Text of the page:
How to make a Silverware Organizer
It’s also important to know when items are missing and with a silverware organizer you always know how many of each item you have, as they are all stored together. So in this project we’re going to make a silverware organizer custom fitted to the drawer. None of that plastic stuff made it China at the local big box store. A solid oak silverware organizer stained in Jacobean! The plans are of course available for download here!
Download the Silverware Organizer Plans Here
I decided to make my silverware organizer out of solid oak (except for the bottom, which was oak veneer plywood) rather a laminate material. It will be more durable and last longer. Plus it will look really nice, and that’s always a plus! You can use lots of different woods, or even other materials like PVC to make your silverware storage organizer. I really like the ones made from Curly Maple and and Purple Heart. Unfortunately those don’t really match my drawers and cabinets. My floors are made of oak, and my cabinets are made of clear alder. Both stained with DuraSeal Coffee Bean. So I want to get close to those wood grains and colors. Doesn’t need to be perfect though, just close.
Milling the Stock Down to Size
Whatever material you use, you’re most likely going to have to re-saw it to get it down to the right thickness. Generally when re-sawing material you’d use a bandsaw because that’s the kind of work it’s designed for. In my case, I went ahead and used the table saw because I knew I could do the cuts faster, and I wasn’t really worried about wasting too much material since I was only cutting my stock in half. When re-sawing material on the table saw it is extremely important to use a feather-board and something like a Micro-Jig or other safety tool to keep your hands safe. This is one of those operations that is most likely to cause kick-back, and these tools will keep you safe!
There is another problem with re-sawing on the table saw: burn marks on the wood. I knew they were likely, and since I only needed 1/4″ stock at its finished dimension I would have plenty of material left over. I cut mine from 3/4″ stock with a 1/8″ blade kerf. This left me with 1/16″ excess on each board. To solve this problem I just ran the boards for a couple of 1/32″ passes on the planer to wind up with a perfect 1/4″ thick piece of stock and no burn marks! Win-Win! The truth is, I left about 1/128th on each board to leave me room for sanding with 220 grit sandpaper. I wanted to make sure that the final dimension would be a tight fit in the 1/4″ dado cuts we’re about to make.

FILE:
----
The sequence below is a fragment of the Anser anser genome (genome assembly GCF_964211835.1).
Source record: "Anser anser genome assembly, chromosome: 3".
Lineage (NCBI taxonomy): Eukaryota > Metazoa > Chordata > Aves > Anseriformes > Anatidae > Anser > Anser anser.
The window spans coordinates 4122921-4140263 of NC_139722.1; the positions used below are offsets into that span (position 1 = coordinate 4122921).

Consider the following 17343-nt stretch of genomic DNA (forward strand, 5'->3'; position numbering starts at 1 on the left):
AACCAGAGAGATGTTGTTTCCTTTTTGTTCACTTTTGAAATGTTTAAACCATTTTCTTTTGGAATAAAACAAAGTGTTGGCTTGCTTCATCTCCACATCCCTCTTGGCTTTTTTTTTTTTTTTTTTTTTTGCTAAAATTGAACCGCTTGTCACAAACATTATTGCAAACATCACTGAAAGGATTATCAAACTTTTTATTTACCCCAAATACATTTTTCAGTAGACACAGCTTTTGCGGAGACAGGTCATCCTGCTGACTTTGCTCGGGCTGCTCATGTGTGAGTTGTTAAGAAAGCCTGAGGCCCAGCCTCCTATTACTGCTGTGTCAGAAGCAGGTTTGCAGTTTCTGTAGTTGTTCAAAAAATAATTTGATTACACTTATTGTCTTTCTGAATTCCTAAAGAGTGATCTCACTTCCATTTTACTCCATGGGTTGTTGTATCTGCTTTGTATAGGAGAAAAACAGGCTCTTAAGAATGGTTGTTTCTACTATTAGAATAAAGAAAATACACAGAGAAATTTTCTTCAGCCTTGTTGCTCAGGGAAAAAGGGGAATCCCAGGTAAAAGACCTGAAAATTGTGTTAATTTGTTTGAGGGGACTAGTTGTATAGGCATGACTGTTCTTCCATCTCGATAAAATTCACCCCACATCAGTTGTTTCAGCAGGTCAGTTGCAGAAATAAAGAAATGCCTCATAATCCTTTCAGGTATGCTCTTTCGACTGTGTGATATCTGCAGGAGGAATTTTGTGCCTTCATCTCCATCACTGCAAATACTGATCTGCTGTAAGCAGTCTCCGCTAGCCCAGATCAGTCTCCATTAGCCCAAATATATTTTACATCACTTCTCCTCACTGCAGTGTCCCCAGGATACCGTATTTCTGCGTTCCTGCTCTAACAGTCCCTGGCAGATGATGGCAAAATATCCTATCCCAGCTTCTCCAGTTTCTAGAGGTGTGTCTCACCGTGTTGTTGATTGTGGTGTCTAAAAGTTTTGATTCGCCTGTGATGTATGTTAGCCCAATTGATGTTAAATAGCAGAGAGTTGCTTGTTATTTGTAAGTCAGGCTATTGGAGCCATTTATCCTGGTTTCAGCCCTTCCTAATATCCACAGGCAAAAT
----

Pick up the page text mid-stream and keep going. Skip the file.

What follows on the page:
Speaking of dad cuts. I decided to make all of the joints in this project either a rabbet or a dado. This stock is quite small at 1/4″. Any little extra glue surface we can get will help make this a stronger finished project. The dado cuts also help to line everything up and make for a tight fit during assembly. Without them, assembly would be much, much more difficult. And with this thin of material brad nails are pretty much out of the question. Thin wood like this is highly prone to splitting. That being the case, I stuck with glue and a little patience.
When cutting dados and rabbets on the table saw, be sure to use a stop block and your miter gauge to make the cuts. This will prevent getting your material stuck between the blade and the fence. Something will likely ruin your work piece.
Glueing Up the Silverware Organizer
Even with the rabbets and dados the glue-up is going to be a slow and tricky process. You’ll need to use clamps to keep the pieces together, but you can only put a slight amount of pressure or the material will warp on you. You’ve also got to spend a lot of time making sure everything stays square. I used a speed square and just kept checking it and correcting it as I went. In order to buy me some glue-up time, I also sat the entire piece on some wax paper. This allowed me to finish the glue-up without wondering if it was sticking to the table below. When I was finished with the glue-up, I just turned the piece over, removed the wax paper, and wiped everything down with a wet rag to remove all of the squeeze out. After the glue dried, I added a bead of glue to the bottom of all the boards and then flipped it over onto a sheet of 3/16″ oak veneer plywood to be the base of the silverware organizer.